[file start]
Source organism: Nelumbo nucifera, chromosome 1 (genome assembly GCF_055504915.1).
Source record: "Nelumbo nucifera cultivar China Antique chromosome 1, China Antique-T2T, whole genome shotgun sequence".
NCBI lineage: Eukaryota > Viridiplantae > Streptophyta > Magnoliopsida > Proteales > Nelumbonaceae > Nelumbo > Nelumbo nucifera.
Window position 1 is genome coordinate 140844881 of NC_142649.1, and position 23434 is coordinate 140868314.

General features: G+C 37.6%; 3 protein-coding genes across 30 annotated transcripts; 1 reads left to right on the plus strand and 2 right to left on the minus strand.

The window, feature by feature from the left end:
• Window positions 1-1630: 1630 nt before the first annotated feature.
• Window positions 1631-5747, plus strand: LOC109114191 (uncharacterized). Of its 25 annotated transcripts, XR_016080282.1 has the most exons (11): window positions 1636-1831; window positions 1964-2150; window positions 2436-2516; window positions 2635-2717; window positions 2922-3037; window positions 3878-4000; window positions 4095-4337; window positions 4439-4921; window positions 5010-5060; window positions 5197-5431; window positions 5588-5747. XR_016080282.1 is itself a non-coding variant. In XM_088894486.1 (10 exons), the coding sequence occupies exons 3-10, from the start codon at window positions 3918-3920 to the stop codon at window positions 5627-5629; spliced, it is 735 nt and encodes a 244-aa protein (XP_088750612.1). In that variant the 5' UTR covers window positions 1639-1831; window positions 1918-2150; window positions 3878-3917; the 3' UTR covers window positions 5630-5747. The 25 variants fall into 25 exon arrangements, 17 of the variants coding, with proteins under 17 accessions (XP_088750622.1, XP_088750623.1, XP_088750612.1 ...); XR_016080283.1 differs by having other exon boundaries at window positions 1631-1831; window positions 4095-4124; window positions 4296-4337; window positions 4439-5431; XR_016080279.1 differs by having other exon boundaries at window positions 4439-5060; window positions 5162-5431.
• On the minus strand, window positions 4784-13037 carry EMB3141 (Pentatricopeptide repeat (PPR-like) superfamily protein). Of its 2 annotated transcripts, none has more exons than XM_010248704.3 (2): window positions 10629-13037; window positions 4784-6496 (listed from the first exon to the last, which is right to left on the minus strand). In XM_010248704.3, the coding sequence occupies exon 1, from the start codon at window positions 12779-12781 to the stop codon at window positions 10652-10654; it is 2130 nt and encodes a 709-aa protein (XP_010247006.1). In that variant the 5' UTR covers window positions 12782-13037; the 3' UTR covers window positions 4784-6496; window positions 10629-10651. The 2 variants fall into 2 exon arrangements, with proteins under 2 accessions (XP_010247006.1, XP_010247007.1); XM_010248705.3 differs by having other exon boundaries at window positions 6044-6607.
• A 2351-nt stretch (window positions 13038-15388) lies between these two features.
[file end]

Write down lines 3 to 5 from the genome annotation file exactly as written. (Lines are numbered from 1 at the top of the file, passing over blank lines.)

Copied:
NCBI lineage: Eukaryota > Viridiplantae > Streptophyta > Magnoliopsida > Proteales > Nelumbonaceae > Nelumbo > Nelumbo nucifera.
Window position 1 is genome coordinate 140844881 of NC_142649.1, and position 23434 is coordinate 140868314.

General features: G+C 37.6%; 3 protein-coding genes across 30 annotated transcripts; 1 reads left to right on the plus strand and 2 right to left on the minus strand.